White’s travels have taken her all over Europe. Opposite page: Santorini, Greece. Top left: Mykonos, Greece; top right: Prague; bottom right: Laguardia, Spain.

After she returned to the U.S., White quickly realized her five months in Spain had not been enough, so she started working on a Fulbright application under the guidance of Associate Professor of English Tim Conley. Though she had been a psychology major, White became interested in education and for her year as a Fulbright Scholar, she taught 3- to 12-year olds in Longroño, Spain’s wine capital. Halfway through that experience, White decided to pursue a career in international education and hopes to eventually work for an organization that sends students abroad to learn about other cultures.

Placed through Americorps’ Public Allies, she works in the Girl Scout office four days, and on Fridays, she attends Public Allies training at nonprofits throughout the city. Part of her duties includes teaching financial literacy, explaining to schoolchildren, many of them Spanish speaking, different currencies around the world and how they compare to money in the U.S. “It’s important to teach the students while they’re young; you never know where they will end up,” she said. “I want to see the world, but I want to help others see the world.”

While she applies to graduate school, White is back in Milwaukee, working as a community outreach advocate for Girl Scouts of Wisconsin SE.


Class Notes In Memory 1940s Robert Baden ’42, June 5, Melbourne, Fla. Miriam Scharp Hawk ’43, Oct. 21, Peoria Marjorie Veigel Schmalensee ’43, Sept. 22, 2015, Naples, Fla. Shirley Henseler Staab ’45, Sept. 2, Peoria Dorothy Weber Teason ’45, Nov. 27, Elmhurst, Ill. Beverly Carrigan Long ’47, Aug. 31, Peoria Dorothy Mitchell Seward ’48, Nov. 30, Peoria Marjorie Hill Stone ’48, Nov. 5, Franklin Grove, Ill. Melvin Demmin ’49, Nov. 7, Bartonville, Ill. Sherell “Shez” Weinstein Jacobson ’49, July 23, Greenville, N.Y. E. Lewis Look ’49, Sept. 14, Peoria Roberta “Bobbie” Kilby Morrison ’49, Nov. 14, Garland, Texas Suzanne “Susie” Cassidy Walsh ’49, Nov. 8, Peoria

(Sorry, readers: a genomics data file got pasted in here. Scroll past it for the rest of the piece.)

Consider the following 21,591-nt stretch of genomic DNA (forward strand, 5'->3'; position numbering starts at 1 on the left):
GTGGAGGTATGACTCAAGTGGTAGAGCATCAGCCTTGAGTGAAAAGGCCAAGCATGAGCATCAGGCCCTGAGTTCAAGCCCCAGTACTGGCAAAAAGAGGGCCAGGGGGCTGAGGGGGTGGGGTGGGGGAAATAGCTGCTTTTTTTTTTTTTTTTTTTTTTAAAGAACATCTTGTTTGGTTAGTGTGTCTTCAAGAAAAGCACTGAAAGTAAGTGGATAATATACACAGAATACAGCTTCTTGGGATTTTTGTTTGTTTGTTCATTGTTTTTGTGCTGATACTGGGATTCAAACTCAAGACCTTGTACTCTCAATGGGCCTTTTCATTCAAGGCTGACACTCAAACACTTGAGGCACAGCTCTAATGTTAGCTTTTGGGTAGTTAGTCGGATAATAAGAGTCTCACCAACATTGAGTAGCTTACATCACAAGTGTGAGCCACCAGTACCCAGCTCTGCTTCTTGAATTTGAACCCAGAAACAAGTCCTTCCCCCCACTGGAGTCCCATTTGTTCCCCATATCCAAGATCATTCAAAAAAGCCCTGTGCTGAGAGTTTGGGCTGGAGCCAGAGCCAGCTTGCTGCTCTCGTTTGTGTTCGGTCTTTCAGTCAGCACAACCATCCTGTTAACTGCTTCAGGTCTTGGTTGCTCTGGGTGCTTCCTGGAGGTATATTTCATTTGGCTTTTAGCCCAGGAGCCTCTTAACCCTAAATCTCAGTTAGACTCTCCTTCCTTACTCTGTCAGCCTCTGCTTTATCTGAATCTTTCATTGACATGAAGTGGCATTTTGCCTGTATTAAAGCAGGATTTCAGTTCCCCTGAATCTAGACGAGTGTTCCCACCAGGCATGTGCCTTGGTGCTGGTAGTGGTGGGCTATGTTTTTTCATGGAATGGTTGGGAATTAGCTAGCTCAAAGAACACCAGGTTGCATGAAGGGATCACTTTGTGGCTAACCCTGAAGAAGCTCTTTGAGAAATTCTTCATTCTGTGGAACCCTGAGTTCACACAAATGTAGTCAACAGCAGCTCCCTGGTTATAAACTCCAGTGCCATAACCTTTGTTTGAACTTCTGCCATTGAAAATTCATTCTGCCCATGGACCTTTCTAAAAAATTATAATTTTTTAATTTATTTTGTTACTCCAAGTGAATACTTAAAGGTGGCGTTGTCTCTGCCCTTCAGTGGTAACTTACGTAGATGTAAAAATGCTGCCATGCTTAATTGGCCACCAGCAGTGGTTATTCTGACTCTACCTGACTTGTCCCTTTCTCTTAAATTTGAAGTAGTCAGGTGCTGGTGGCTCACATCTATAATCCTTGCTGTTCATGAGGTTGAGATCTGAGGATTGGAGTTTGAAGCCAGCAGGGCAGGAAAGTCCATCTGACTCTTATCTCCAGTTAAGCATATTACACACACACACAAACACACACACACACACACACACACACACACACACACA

1950s William Biederbeck ’50, Oct. 23, Peoria Robert Crombie ’50, Nov. 7, Peoria Don Duggleby ’50, Sept. 14, Tucson, Ariz. James Felke ’50, Sept. 23, Algonquin, Ill. Raymond Holeman ’50, Sept. 21, Westchester, Ill. Robert Kessler ’50, July 21, Moorestown, N.J. William Knight ’50, Aug. 28, Peoria Richard Millikan ’50, Aug. 23, Peoria James O’Laughlin ’50, Oct. 20, Peoria John Organtini ’50, Sept. 6, Springfield, Ill. Harry Whitaker ’50 M.S. ’59, Nov. 5, Peoria William E. Wilson ’50, April 23, Peoria James Yakle ’50, Nov. 3, Dunedin, Fla. Delbert Burke ’51, Nov. 11, Dallas Patricia Miller Donohoe ’51, Sept. 12, Wauwatosa, Wis. John Farrell ’51 M.A. ’52, Dec. 3, Westport, Conn. Robert Malone ’51, Nov. 2, Peoria Lewis Murphy ’51, Oct. 9, Monmouth, Ill. Robert O’Neill ’51, Nov. 24, Peoria Phyllis Brais Enright ’52, March 29, 2016, Kankakee, Ill. John Fisherkeller ’52, Nov. 19, Springfield, Ill. Kathleen “Kacky” Sheehan Heinzen ’52, Sept. 6, Peoria L. Frank Herman ’52, Aug. 25, Springfield, Ill. Harry Levonian ’52, July 26, Chicago Renna Thurman Sauder ’52, Nov. 16, Sun City West, Ariz. Arnold Van Etten ’52, Aug. 19, Dubuque, Iowa Harry Athan ’53, Oct. 29, Stone Mountain, Ga. David Kamrass ’53, Sept. 11, Atlanta Marilyn Voigt Loock ’53, Sept. 20, San Diego Roberta Speck Sathoff ’53, Sept. 14, Peoria Thomas Storey ’53, June 3, Longwood, Fla. Richard Walker ’53, Sept. 4, Deer Park, Ill. Mary Johnson Hempstead ’54, Sept. 14, Springfield, Ill.